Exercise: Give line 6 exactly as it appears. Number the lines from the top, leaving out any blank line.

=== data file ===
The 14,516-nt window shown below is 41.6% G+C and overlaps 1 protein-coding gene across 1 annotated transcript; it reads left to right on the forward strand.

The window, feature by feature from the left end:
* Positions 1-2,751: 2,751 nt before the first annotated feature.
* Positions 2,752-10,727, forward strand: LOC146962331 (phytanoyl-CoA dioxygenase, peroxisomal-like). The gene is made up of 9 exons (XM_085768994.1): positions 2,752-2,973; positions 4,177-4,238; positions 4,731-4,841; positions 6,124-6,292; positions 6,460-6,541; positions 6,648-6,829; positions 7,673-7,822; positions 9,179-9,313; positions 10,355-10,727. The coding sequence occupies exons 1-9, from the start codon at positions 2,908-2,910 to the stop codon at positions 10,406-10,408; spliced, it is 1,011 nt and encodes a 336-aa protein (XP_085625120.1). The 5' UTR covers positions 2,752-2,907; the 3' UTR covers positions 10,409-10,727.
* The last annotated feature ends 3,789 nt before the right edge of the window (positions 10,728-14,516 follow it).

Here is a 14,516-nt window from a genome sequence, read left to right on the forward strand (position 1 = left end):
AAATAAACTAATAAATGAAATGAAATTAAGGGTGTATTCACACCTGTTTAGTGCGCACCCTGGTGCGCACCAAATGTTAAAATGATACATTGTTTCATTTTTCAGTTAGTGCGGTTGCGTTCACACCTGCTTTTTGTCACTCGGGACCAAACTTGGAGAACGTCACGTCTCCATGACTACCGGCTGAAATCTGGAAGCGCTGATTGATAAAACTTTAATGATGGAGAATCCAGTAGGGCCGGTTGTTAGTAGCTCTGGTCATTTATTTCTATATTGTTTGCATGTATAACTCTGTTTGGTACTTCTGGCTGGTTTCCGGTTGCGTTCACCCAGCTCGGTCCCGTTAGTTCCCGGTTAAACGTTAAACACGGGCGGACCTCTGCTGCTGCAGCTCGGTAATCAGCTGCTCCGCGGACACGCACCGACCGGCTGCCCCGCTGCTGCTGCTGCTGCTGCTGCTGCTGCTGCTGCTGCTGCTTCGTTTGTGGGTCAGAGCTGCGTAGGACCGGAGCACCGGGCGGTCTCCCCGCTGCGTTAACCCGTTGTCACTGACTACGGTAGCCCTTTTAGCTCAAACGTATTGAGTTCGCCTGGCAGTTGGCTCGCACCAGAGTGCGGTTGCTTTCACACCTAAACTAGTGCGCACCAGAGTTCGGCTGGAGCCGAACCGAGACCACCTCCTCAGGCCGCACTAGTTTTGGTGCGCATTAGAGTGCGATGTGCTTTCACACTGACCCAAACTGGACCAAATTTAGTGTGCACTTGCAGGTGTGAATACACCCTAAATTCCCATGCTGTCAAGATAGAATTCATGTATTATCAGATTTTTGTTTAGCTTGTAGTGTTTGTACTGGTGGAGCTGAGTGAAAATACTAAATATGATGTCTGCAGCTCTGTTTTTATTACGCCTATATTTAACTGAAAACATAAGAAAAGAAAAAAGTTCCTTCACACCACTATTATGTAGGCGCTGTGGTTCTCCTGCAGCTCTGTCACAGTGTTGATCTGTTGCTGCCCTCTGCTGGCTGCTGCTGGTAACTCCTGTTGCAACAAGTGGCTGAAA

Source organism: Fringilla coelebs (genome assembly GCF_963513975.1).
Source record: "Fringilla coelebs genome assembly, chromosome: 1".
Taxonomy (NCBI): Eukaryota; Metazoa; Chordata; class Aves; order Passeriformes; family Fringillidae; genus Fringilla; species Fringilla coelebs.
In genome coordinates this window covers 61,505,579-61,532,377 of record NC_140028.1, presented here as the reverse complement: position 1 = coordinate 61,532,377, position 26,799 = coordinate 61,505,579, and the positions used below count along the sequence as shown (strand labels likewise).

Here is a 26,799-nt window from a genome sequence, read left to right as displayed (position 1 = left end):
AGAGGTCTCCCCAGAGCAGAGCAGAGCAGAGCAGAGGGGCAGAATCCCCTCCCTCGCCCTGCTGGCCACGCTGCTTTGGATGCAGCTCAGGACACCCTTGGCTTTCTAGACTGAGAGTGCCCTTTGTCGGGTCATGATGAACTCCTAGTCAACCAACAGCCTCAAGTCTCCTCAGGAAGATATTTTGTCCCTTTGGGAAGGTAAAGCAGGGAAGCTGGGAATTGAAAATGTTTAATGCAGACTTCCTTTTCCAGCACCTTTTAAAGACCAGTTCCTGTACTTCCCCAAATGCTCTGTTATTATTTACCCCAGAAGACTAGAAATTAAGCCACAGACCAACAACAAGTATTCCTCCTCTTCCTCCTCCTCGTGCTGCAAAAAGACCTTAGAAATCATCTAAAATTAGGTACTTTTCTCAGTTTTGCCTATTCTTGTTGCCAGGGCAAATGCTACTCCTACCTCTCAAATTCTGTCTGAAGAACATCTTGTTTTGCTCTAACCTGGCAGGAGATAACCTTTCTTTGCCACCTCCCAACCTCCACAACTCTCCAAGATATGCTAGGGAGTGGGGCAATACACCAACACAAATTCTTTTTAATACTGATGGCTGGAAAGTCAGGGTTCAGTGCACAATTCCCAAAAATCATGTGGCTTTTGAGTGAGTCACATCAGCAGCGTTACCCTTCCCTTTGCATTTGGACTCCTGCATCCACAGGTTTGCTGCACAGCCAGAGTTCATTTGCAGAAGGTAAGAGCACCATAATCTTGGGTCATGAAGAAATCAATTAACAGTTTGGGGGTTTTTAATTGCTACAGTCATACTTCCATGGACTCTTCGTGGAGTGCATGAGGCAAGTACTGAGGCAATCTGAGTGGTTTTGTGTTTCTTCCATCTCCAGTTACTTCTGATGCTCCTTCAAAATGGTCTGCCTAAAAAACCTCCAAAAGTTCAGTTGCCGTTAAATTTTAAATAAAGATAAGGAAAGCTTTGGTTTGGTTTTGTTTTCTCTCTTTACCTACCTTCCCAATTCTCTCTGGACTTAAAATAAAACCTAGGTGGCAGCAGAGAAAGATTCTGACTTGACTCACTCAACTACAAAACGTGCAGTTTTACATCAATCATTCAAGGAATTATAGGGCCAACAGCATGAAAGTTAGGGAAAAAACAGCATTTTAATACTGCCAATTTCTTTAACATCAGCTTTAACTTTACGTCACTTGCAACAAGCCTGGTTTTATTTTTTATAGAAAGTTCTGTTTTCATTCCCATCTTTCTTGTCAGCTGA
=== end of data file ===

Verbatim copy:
Here is a 14,516-nt window from a genome sequence, read left to right on the forward strand (position 1 = left end):